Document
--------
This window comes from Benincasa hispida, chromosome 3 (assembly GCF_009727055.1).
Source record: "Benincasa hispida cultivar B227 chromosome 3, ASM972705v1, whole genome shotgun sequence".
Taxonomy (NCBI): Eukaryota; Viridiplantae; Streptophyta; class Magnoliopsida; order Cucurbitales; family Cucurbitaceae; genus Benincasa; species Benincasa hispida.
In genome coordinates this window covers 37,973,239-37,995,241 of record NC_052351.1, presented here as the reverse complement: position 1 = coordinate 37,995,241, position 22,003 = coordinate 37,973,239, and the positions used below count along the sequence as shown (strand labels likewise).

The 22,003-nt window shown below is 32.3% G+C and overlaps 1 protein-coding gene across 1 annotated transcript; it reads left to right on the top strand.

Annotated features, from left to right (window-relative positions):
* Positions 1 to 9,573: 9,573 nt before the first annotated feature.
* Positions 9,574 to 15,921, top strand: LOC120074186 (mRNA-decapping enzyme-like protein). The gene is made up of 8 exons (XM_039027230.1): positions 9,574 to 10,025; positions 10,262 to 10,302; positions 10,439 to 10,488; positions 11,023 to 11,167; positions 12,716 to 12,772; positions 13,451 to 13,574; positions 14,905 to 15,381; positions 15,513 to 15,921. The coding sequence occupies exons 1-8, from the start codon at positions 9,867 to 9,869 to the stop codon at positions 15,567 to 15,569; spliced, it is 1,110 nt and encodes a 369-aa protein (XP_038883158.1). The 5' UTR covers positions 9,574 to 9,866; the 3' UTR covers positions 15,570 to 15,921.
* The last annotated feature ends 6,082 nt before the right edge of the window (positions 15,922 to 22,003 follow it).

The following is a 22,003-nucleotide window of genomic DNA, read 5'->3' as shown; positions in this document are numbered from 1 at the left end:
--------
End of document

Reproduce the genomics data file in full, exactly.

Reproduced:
This window comes from Benincasa hispida, chromosome 3 (assembly GCF_009727055.1).
Source record: "Benincasa hispida cultivar B227 chromosome 3, ASM972705v1, whole genome shotgun sequence".
Taxonomy (NCBI): Eukaryota; Viridiplantae; Streptophyta; class Magnoliopsida; order Cucurbitales; family Cucurbitaceae; genus Benincasa; species Benincasa hispida.
In genome coordinates this window covers 37,973,239-37,995,241 of record NC_052351.1, presented here as the reverse complement: position 1 = coordinate 37,995,241, position 22,003 = coordinate 37,973,239, and the positions used below count along the sequence as shown (strand labels likewise).

The 22,003-nt window shown below is 32.3% G+C and overlaps 1 protein-coding gene across 1 annotated transcript; it reads left to right on the top strand.

Annotated features, from left to right (window-relative positions):
* Positions 1 to 9,573: 9,573 nt before the first annotated feature.
* Positions 9,574 to 15,921, top strand: LOC120074186 (mRNA-decapping enzyme-like protein). The gene is made up of 8 exons (XM_039027230.1): positions 9,574 to 10,025; positions 10,262 to 10,302; positions 10,439 to 10,488; positions 11,023 to 11,167; positions 12,716 to 12,772; positions 13,451 to 13,574; positions 14,905 to 15,381; positions 15,513 to 15,921. The coding sequence occupies exons 1-8, from the start codon at positions 9,867 to 9,869 to the stop codon at positions 15,567 to 15,569; spliced, it is 1,110 nt and encodes a 369-aa protein (XP_038883158.1). The 5' UTR covers positions 9,574 to 9,866; the 3' UTR covers positions 15,570 to 15,921.
* The last annotated feature ends 6,082 nt before the right edge of the window (positions 15,922 to 22,003 follow it).

The following is a 22,003-nucleotide window of genomic DNA, read 5'->3' as shown; positions in this document are numbered from 1 at the left end: